I agree with some above that I'm wondering what the point really is with this book? That it's yucky to work for a living? Hello!This is another example of journalists who think what happens to them is important, just because --it's happened to them.
Excuse me - is this woman trying to say that retail jobs aren't horrible? I can only imagine she feels that way because her job actually ended.
I worked in retail for several years to pay for college. One of those jobs was at Banana Republic at 59th and Lexington. As a white, female student, I was very much in the minority - 80% of the workers were black adults who had this job to support their families. Despite the fact that I was hired part-time and they were hired full-time, I was routinely given 28 hours a week while they were given 14. My complaints about this were totally shot down. That aside from the low pay, cramped conditions, constant pressure to meet sales goals without even getting a commission...
Do we all "learn to get along"? Sure, I guess. But that doesn't mean it doesn't suck.
I did retail when I was in college, in Henri Bendel and in a Soho boutique. I also worked in the Trump Tower mall, in a chocolate boutique. Retail is a great way to justify all those years of faking it in school, ie being "good" and doing what you're supposed to do, even if none of it has any meaning to you. You get the same bullies, the same prissies, the same butt-kissing, the same ephemeral camaraderie with colleagues. Just like school. Crappy way to make a living, but it's better than working in Dunkin Donuts, which was my first job, for two weeks.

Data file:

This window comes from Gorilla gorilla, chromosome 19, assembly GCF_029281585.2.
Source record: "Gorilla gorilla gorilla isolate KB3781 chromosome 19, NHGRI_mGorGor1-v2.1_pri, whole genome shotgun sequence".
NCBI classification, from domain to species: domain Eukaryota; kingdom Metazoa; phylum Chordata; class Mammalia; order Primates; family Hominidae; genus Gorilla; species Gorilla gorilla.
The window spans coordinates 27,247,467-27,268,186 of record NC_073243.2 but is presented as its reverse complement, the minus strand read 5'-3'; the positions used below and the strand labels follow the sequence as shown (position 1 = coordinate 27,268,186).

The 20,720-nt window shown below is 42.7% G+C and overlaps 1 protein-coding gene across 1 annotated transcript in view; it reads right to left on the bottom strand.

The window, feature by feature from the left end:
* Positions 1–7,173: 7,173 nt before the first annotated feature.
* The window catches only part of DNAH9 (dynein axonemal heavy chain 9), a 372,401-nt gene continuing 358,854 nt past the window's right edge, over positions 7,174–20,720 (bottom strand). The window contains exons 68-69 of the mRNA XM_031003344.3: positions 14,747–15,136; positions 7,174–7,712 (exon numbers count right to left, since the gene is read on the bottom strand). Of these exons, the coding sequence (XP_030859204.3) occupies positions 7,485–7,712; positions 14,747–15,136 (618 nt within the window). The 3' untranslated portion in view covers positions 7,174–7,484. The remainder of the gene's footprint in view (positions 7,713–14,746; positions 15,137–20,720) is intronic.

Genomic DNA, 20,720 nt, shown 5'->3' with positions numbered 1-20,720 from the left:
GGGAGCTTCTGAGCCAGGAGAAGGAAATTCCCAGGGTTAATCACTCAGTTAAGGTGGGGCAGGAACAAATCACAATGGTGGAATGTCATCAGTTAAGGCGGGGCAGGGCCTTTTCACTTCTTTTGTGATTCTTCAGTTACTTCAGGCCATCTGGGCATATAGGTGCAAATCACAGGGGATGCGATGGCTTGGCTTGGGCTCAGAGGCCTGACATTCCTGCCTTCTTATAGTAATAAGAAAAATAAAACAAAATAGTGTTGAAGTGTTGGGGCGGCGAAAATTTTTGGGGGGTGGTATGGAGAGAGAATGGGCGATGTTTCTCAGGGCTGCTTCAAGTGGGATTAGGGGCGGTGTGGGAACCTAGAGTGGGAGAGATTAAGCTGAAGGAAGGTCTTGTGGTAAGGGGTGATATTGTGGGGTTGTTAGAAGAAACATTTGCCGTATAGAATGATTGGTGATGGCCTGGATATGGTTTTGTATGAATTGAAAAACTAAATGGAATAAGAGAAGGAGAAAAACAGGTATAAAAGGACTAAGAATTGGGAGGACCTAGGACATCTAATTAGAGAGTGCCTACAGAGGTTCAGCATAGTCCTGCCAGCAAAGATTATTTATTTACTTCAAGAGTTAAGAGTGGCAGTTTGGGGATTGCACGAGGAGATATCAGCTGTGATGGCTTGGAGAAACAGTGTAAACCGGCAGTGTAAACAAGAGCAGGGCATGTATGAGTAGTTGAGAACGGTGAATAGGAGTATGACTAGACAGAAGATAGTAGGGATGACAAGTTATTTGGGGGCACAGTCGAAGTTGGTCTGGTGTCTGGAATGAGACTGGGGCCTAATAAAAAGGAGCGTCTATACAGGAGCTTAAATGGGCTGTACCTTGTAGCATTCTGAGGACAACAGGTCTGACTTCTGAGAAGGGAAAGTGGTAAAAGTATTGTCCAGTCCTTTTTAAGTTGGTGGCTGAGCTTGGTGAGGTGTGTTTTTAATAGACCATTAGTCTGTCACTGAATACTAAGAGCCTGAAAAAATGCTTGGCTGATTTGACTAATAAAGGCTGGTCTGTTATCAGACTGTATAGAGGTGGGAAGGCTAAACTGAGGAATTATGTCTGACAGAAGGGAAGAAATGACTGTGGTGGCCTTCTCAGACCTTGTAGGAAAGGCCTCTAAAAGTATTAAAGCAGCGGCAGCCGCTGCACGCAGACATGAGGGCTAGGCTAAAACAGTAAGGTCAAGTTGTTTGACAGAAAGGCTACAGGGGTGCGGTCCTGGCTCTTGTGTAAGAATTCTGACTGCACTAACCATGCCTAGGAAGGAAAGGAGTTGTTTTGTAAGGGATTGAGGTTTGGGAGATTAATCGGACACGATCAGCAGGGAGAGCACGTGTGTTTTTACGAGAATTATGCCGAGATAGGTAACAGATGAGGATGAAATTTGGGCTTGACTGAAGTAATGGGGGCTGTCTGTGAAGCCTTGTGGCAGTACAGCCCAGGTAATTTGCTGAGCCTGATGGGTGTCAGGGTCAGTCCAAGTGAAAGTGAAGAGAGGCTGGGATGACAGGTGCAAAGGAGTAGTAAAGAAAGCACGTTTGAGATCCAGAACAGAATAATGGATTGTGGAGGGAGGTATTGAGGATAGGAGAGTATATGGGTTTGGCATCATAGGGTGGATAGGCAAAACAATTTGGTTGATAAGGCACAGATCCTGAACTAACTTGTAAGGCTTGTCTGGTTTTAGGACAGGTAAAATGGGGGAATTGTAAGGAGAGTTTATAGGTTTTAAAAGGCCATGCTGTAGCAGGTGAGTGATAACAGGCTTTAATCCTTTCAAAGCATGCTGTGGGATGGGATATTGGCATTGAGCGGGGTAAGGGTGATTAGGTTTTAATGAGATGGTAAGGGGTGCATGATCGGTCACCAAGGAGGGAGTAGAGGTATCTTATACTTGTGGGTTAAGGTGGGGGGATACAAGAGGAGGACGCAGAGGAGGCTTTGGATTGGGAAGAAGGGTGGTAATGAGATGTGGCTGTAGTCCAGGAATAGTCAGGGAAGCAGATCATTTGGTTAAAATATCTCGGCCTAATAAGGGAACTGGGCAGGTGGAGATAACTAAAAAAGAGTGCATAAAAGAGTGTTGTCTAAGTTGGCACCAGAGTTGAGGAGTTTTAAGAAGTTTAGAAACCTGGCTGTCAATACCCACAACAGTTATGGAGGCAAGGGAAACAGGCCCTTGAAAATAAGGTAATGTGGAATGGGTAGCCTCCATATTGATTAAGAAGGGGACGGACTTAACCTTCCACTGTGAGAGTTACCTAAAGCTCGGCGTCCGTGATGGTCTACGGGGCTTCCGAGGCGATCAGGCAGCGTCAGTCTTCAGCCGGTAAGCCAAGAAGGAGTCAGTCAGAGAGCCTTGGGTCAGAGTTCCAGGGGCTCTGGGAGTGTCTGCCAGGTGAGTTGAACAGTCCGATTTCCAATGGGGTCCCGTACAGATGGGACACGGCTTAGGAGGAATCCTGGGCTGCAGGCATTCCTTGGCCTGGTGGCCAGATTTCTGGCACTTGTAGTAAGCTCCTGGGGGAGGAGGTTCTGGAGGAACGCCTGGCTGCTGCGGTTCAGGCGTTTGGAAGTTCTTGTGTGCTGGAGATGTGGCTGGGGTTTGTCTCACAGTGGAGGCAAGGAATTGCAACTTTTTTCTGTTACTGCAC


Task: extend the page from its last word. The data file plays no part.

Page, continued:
I'm with you Caitlin! Degree in Mandarin, ex BBC, and a year ago I couldn't find work, so I donned the blue T-shirt of the Apple Store. Great experience, fantastic colleagues, and and meeting people (customers) whom I would never have otherwise met. And it was always fun seeing a colleague's jaw drop when they learned I was 150% of their age!
Poor former Daily News reporter. You had to deal with rude customers, sweetie? Perhaps it's karma for spreading gossip and rumors in a newspaper.
..and, I guess she never worked a retail job to pay for school....sounds that way to me--otherwise she wouldn't be so shocked.
Brian, I really hate these segments, I wish y'all would skip 'em.
Yeah, another princess slumming for a book and movie deal and telling most of America how really really hard their lives are. Please.
So sick of these reporters going undercover to the other side to give "American's the "SCOOP" about how working stiffs fare. Just interview the REAL folks living this reality everyday--believe me they won't lie to you about how hard it is to make a living.
Studs Turkel never had to resort to such B.S.
Get over yourselves, what you're doing does NOTHING for the working class folks!
I'm sure it *never* occurred to her that she might get a book deal out of her "unintentional" career.